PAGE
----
Home Featured News The Collegiate discusses environmental issues with GRCC students and staff

The Collegiate discusses environmental issues with GRCC students and staff

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Flowers in a field. (Tessa Osborne/The Collegiate)

By Lillian Linscott

A recent report released by the United Nations stated that by the year 2030, just 12 years from now, the world’s temperature will have risen by 1.5 degrees Celsius. Our reporters spoke with Grand Rapids Community College students and faculty on the matter to get their reactions on the disturbing report.

GRCC student, Fallon Powers, 20, learned of this report when she viewed a video that has been circulating on social media. The video includes the repercussions of the climate changes, not only how it will affect nature, but how it will affect us as well.

“My mom lives in California,” Powers said. “They just had that huge wildfire over the summer. One day, she woke up, and she could see the smoke from her porch. So it’s something that concerns me, just having family in different areas and also just the fact that it’s just so premature and can be prevented. It’s frustrating more than anything. I’m worried and kind of disappointed, we’ve known about this kind of stuff for a long time and there is so much more that could have been done.”

There seems to be a common chord with many that spoke with us on this topic. Concern and frustration was evident.

Tau Lee, 22, is a foreign exchange student from Vietnam. She explained that environmental conservation is different in Vietnam and offered a solution.

“In my country, they don’t keep the environment clean,” Lee said. “The air and water are both very dirty (in Vietnam).” She said that an “education in pollution” could bring about a change.

Fellow student Jenn Coles, 25, felt the same way. She studies and works at GRCC and does what she can to keep her carbon footprint small.

“I’m just worried that one day we’re not going to be able to breathe oxygen,” Coles said. “(I’m worried) that one day we won’t be able to have nature reserves. I’m worried that the longer this goes down, the more we’re going lose our nature reserves and having those guarantees that we can keep nature going.”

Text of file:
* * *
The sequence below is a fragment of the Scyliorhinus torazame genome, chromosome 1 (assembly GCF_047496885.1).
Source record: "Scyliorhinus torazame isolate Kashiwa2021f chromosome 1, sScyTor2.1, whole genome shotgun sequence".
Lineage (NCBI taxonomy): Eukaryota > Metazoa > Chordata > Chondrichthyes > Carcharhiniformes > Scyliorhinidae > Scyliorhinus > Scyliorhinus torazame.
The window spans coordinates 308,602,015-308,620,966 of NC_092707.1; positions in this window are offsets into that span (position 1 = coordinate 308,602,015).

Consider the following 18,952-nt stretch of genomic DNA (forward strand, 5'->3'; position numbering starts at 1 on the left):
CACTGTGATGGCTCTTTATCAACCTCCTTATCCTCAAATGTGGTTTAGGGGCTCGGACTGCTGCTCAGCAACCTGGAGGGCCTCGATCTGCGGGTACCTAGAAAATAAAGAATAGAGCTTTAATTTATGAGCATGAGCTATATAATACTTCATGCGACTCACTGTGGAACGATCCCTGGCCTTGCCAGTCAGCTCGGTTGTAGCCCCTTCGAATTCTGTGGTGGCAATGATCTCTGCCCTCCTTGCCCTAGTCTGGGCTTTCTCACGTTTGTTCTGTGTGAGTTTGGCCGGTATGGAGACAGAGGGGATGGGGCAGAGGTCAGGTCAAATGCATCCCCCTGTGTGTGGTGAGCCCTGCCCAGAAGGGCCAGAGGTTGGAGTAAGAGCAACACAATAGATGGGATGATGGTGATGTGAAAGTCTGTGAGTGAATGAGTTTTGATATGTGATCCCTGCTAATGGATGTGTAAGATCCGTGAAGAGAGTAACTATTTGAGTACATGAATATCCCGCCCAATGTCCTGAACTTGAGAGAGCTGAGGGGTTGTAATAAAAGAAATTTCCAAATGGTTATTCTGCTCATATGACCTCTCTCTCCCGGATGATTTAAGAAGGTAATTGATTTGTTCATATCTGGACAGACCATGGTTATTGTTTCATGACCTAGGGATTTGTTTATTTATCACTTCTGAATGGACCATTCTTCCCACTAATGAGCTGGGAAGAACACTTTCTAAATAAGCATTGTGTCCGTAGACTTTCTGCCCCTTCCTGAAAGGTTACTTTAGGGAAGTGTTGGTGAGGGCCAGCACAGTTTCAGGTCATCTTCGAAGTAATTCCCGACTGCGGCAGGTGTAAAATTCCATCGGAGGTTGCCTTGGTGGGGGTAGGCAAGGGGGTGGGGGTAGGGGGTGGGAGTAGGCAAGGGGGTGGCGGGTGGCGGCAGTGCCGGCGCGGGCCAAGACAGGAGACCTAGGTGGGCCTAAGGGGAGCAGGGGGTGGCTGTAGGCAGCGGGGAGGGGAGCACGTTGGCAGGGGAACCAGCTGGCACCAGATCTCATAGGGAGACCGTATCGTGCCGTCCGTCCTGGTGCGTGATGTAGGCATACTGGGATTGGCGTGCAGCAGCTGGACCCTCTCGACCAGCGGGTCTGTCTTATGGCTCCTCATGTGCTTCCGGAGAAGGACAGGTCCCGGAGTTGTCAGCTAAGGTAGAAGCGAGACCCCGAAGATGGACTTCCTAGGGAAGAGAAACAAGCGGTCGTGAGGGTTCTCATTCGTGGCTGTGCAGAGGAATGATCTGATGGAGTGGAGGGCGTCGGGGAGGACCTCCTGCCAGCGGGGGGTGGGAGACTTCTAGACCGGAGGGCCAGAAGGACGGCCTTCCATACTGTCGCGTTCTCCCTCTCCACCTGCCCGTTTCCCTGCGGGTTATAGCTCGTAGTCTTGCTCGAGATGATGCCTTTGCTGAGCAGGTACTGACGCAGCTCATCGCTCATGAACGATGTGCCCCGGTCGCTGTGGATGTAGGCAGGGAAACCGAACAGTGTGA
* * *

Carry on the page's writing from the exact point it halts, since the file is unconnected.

Is this epidemic truly out of our control? Is there anything we, as college students, can do? Jason M. Groth, senior consultant, founder and CEO of Jay Inc. thinks we have more influence than we might think.

“Millennials are generationally minded, more so than their predecessors,” Groth said. “While the millennials are rising out of youth and into adulthood, we are seeing increased social justice. Moreover, this social justice finds definition as millennials inherit powerful roles in society. This current millennial generation is equipped to elicit the necessary change to unify all people, old generations and future generations through a generational legacy mindset.”

Where some see millennials as individuals having a rising influence in the world, others disagree.

“Doing something at an individual basis at this point won’t do anything because it is such a big problem now, so it has to be more legislative at this point,” Powers said.

Large corporations are instrumental in determining what is done concerning environmental issues.

“I feel pretty insignificant when I think about that kind of stuff,” Coles said. “I don’t want it to happen, you know, I want to be able to live and thrive in a beautiful world that we once used to have, but when there’s people who care more about money than the world, it’s kinda hard to get anything done.”

There were some students who voiced their concern over the legitimacy of the topic. There seems to be no sure-fire way to determine the validity of research presented to us daily. We are constantly bombarded with messages of doom, but there is always more research refuting those claims.

“We should all be concerned, but you feel like something about climate always comes up,” Ryan Peawlowki, 18, of Lowell, Michigan said.

Tom Southwick, 34, from Wayland, Michigan had mixed feelings on the issue.

“It’s the end of an ice age anyway, the earth goes through cycles,” Southwick said.

Even among the community, there is a difference in opinion as to what exactly is taking place. Where some treat global warming as a real problem, others either disagree with the concept completely or believe it may be an environmental pattern. GRCC professor Hilary Haney provided a different perspective as she reminisced about her childhood and past weather habits.

“I remember when I was little, we’d get these amazing school closings,” Haney said. “Like when I was in elementary school, the snow would cover the whole street. It would just be drifted and you couldn’t even get through. It was just so great.”

We have grown up in a society where we are constantly bombarded with information on the environment, what we can do and what’s being done. Being environmentally conscience has a way of affecting our way of life. Some make small changes in their daily lives in hopes of impacting the world. Jenn Coles is one of those people making small changes in an attempt to help. She buys second-hand clothes rather than “feed the corporate monster,” others carry steel straws, are vegetarian, recycle, don’t drive cars, etc.

There are websites and organizations that list information and resources about environmental issues such as The Guardian which shares a list of the top ten green websites and ScienceDaily that reports new scientific conversations. At GRCC there are student organizations like the Biodiversity Club, where students can speak with fellow students about science and get involved in the community.

Collegiate staffers Audra Schildhouse, Yesenia Santos, Jordan Wilmot and Dan Frederick contributed to this story.

 

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